There are a number of archetypes that are designed to abuse the madness mechanic. Some are built to be pure aggro, some are built using Bazaar of Baghdad. Here is one of the more disruptive builds that I’ve come across that I think will prove to have startling success in tournaments in the near future.

U/G Madness:

JP Meyer

4 Tropical Island

4 Wasteland

4 Polluted Delta

3 Island

3 Forest

1 Strip Mine

3 Null Rod

1 Mox Emerald

1 Mox Sapphire

1 Black Lotus

4 Basking Rootwalla

4 Wild Mongrel

4 Aquamoeba

4 Arrogant Wurm

2 Wonder

4 Force of Will

4 Circular Logic

4 Brainstorm

2 Deep Analysis

1 Gush

1 Time Walk

1 Ancestral Recall


4 Stupefying Touch

4 Oxidize

3 Sword of Fire and Ice (The Secret Of Steel)

3 Back to Basics

1 Wonder

It is actually a little frustrating how good this deck is. This is something like Fish with men the size of Juggernauts.

How does it play?

On turn 1, it generally does nothing other than Brainstorm to try to set itself up. On turn 2, it will drop a Wild Mongrel or an Aquamoeba. After that, your deck better have either won the game, or established a great offense/defense, because this deck is coming after you hard. It plays extremely aggressively from this point out. It uses the Madness outlets and accelerants like Black Lotus to play cheap threats like Arrogant Wurm and Basking Rootwalla. It will back up its threats with tempo abusers such as Circular Logic and hosers like Null Rod. Essentially what happens is that your life total will drop from 20 to 17-14, and thereafter to 7-10, and then you will be dead by turn 5. The deck swings in with seven to eight points of damage a turn unless you survive into the midgame. Not unlike Fish or GroAtog, it attempts to create such tremendous board advantage that the opponent is unable to utilize his deck effectively because he can’t do anything but try to stop the Madness.

Difficulty of Play

The biggest problem with this deck and decks like Tog is that people won’t understand how to play it just by putting together the decklist. You must learn to play the deck extremely fast. If you aren’t aiming for lethal kill by turn 5, you aren’t playing the deck correctly. I foresee too many people being frustrated by the deck, simply because they are playing it at a more leisurely pace.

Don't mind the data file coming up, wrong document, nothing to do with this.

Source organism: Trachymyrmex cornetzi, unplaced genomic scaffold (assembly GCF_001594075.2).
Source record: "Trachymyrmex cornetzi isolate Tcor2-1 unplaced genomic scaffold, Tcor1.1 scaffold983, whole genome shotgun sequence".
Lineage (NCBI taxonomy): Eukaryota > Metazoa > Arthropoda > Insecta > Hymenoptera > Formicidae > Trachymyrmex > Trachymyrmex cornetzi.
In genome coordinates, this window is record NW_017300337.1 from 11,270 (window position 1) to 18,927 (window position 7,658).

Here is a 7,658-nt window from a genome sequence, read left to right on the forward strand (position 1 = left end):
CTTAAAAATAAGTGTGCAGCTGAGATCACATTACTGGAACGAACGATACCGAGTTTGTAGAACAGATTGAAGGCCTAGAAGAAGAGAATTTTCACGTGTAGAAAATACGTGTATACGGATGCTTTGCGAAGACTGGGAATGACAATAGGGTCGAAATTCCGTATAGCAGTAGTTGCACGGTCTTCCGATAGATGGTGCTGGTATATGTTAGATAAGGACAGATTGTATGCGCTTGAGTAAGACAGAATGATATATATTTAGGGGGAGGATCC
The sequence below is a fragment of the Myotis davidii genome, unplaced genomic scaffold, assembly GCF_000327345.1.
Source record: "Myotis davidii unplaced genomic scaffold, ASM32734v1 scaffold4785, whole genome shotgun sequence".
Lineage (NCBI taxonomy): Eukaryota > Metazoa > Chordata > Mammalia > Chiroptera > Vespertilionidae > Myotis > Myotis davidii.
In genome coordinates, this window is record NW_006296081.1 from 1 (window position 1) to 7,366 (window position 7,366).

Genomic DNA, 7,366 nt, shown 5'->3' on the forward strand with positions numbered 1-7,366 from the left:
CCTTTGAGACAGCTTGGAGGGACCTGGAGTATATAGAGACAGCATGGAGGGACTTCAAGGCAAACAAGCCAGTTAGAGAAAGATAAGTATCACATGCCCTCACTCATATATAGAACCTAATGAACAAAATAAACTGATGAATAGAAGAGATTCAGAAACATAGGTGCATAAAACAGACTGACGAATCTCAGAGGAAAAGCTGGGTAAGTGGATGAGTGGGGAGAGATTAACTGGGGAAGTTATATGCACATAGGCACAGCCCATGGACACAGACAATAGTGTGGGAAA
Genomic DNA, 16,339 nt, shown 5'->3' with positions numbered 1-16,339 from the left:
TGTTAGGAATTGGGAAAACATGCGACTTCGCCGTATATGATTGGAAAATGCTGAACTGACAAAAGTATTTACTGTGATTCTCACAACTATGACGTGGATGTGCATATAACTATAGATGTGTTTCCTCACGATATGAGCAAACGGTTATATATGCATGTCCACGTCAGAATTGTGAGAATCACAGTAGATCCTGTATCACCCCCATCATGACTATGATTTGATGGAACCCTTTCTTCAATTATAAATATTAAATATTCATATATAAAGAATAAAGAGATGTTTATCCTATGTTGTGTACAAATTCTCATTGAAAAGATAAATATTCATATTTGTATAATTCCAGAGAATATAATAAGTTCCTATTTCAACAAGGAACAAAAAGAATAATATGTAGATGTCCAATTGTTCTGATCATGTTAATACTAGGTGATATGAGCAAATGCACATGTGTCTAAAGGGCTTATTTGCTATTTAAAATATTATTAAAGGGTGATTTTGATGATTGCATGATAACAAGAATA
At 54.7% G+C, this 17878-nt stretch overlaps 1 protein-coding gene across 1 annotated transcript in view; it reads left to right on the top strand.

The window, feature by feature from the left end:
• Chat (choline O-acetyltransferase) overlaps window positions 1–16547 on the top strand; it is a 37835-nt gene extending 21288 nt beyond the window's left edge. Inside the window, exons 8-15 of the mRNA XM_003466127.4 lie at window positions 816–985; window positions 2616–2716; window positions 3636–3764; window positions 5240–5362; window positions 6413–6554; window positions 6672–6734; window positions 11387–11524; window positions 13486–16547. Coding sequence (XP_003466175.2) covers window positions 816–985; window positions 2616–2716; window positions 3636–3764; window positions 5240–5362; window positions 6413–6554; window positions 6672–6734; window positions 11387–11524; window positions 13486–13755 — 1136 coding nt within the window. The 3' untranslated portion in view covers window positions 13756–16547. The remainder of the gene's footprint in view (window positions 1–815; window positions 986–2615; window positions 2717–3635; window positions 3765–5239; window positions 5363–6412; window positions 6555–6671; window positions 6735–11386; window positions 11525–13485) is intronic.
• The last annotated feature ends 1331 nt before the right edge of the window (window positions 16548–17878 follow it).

This deck came out of nowhere and has the benefit of being made up from that insane set of cards that Psychatog came from. By now, everyone knows how good Wild Mongrel really is. It also resides in two extremely powerful colors. Most Type One players are aware of the growing strength of green in the format. This deck is fast and highly disruptive. The sideboard answers are well thought out and it is no wonder that this deck performs so well. The deck has posted good matchups against both Slavery builds and many other decks in the format. The decklist is also fresh and new and as such can catch some unwary players by surprise.


Bloody few. A resolved Chalice for two is a real problem game one. Game two it has four Oxidize to deal with Chalice and Stupefying Touch to deal with Welders and Togs. This deck may be too slow to combat broken combo decks like Rector, Draw7 and Belcher. But Oxidize certainly helps against the latter. Against Tog, Wonder is a real threat as well. Against combo decks, just hope to see Force of Will and then drop Null Rod.

Concluding Observations

JP and Rian have said that adding Red to the deck isn’t feasible, but of course, I don’t believe them. Red could prove a potent third color for this deck at low cost with Fetchlands. Fire/Ice may be a better answer than Stupid Touch to Welders and Flametongue Kavu would be an excellent addition to the sideboard or even maindeck. Red may make this deck ever better. Then again, it might not.

Until next time,

Stephen Menendian

Smmenen at lycos dot com

Come to Columbus this weekend for T1 Tournament and win a Mox. Sat. May 15th, deck registration starts at Noon. Unlimited Proxies allowed. First prize is a Mox or $200 cash. The Soldiery Inc – Northwest 4256 North High Street, Columbus, OH 43214 Come and represent! If you want to get in some good practice for Type One with some strong competition – come and play!